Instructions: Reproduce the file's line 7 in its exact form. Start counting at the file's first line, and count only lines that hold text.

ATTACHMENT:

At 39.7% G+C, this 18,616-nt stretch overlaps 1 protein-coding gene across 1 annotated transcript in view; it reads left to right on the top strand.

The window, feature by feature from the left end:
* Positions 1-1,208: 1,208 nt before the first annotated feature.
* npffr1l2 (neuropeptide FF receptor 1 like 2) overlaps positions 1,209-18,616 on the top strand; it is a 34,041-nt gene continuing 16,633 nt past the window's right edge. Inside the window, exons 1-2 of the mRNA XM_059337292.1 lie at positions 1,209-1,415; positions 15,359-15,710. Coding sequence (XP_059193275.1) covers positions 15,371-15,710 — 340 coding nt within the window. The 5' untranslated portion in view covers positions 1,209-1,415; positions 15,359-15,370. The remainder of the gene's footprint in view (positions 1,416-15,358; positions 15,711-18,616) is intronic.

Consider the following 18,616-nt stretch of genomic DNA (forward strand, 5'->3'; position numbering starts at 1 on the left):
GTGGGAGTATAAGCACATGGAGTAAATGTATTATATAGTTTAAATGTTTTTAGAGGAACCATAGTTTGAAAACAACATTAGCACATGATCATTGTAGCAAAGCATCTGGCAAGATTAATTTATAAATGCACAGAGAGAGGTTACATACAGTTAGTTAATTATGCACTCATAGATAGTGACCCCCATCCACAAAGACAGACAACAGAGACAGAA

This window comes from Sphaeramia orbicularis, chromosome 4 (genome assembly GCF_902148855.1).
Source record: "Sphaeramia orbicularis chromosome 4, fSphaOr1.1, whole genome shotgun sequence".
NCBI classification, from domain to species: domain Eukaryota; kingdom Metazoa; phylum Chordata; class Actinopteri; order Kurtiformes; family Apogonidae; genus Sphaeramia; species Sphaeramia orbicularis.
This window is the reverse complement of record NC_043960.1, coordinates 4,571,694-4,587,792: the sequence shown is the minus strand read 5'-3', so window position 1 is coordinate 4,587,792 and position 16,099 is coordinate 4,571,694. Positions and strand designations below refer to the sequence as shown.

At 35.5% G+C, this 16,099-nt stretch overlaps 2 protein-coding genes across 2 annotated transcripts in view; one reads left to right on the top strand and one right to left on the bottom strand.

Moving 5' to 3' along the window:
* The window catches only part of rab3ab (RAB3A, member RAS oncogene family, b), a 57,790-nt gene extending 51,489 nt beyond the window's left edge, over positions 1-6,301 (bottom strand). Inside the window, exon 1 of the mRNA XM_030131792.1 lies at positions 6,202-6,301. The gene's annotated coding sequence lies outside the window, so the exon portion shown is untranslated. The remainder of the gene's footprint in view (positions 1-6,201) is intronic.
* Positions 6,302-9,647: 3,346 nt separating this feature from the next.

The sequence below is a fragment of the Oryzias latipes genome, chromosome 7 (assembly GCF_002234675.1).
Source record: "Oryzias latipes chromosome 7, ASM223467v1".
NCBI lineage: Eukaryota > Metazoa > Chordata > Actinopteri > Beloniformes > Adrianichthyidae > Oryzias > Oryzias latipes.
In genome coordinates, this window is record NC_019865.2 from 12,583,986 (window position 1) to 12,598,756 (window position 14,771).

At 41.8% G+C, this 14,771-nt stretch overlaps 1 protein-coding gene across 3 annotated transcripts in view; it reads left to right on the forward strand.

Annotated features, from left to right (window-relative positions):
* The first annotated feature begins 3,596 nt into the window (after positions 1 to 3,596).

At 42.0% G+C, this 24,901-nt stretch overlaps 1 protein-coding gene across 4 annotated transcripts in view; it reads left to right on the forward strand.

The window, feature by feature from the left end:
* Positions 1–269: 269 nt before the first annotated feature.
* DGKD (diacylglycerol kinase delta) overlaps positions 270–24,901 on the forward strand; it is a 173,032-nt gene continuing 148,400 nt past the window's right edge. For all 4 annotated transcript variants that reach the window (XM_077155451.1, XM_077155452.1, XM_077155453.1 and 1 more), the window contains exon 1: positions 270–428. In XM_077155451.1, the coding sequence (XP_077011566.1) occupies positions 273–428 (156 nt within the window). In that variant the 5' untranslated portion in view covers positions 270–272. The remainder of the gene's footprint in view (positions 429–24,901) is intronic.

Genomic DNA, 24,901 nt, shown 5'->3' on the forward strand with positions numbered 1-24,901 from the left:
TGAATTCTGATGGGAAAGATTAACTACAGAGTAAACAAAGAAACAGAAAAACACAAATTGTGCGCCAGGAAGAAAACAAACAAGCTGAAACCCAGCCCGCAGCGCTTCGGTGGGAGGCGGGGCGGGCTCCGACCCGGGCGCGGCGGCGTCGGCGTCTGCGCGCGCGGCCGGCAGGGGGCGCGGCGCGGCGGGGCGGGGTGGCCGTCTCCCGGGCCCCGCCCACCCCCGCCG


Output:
This window comes from Sphaeramia orbicularis, chromosome 4 (genome assembly GCF_902148855.1).